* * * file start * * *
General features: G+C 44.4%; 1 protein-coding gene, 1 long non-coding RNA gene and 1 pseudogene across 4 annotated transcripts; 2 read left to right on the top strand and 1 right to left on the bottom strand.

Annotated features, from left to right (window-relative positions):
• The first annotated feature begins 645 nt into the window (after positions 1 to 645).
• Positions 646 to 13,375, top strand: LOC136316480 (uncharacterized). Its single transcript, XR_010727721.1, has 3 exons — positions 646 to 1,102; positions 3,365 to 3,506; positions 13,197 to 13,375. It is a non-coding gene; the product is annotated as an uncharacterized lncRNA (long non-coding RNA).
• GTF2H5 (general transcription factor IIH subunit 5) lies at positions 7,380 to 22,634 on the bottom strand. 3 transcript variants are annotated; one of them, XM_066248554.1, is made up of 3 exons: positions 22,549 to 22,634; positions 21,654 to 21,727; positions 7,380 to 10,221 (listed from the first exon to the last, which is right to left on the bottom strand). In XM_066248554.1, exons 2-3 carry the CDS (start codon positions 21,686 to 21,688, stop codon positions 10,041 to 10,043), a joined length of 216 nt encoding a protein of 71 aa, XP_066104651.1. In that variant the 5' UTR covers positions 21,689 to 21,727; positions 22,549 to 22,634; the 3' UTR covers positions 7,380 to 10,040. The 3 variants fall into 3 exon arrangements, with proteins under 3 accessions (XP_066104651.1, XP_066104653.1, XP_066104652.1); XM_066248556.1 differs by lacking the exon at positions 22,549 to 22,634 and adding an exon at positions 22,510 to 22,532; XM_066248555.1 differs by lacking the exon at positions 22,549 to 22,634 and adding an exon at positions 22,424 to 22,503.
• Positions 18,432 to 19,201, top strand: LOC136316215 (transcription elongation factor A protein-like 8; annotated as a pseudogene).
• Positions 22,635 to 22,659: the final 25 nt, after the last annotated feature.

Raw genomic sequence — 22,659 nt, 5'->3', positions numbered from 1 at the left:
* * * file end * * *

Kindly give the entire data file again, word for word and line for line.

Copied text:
General features: G+C 44.4%; 1 protein-coding gene, 1 long non-coding RNA gene and 1 pseudogene across 4 annotated transcripts; 2 read left to right on the top strand and 1 right to left on the bottom strand.

Annotated features, from left to right (window-relative positions):
• The first annotated feature begins 645 nt into the window (after positions 1 to 645).
• Positions 646 to 13,375, top strand: LOC136316480 (uncharacterized). Its single transcript, XR_010727721.1, has 3 exons — positions 646 to 1,102; positions 3,365 to 3,506; positions 13,197 to 13,375. It is a non-coding gene; the product is annotated as an uncharacterized lncRNA (long non-coding RNA).
• GTF2H5 (general transcription factor IIH subunit 5) lies at positions 7,380 to 22,634 on the bottom strand. 3 transcript variants are annotated; one of them, XM_066248554.1, is made up of 3 exons: positions 22,549 to 22,634; positions 21,654 to 21,727; positions 7,380 to 10,221 (listed from the first exon to the last, which is right to left on the bottom strand). In XM_066248554.1, exons 2-3 carry the CDS (start codon positions 21,686 to 21,688, stop codon positions 10,041 to 10,043), a joined length of 216 nt encoding a protein of 71 aa, XP_066104651.1. In that variant the 5' UTR covers positions 21,689 to 21,727; positions 22,549 to 22,634; the 3' UTR covers positions 7,380 to 10,040. The 3 variants fall into 3 exon arrangements, with proteins under 3 accessions (XP_066104651.1, XP_066104653.1, XP_066104652.1); XM_066248556.1 differs by lacking the exon at positions 22,549 to 22,634 and adding an exon at positions 22,510 to 22,532; XM_066248555.1 differs by lacking the exon at positions 22,549 to 22,634 and adding an exon at positions 22,424 to 22,503.
• Positions 18,432 to 19,201, top strand: LOC136316215 (transcription elongation factor A protein-like 8; annotated as a pseudogene).
• Positions 22,635 to 22,659: the final 25 nt, after the last annotated feature.

Raw genomic sequence — 22,659 nt, 5'->3', positions numbered from 1 at the left: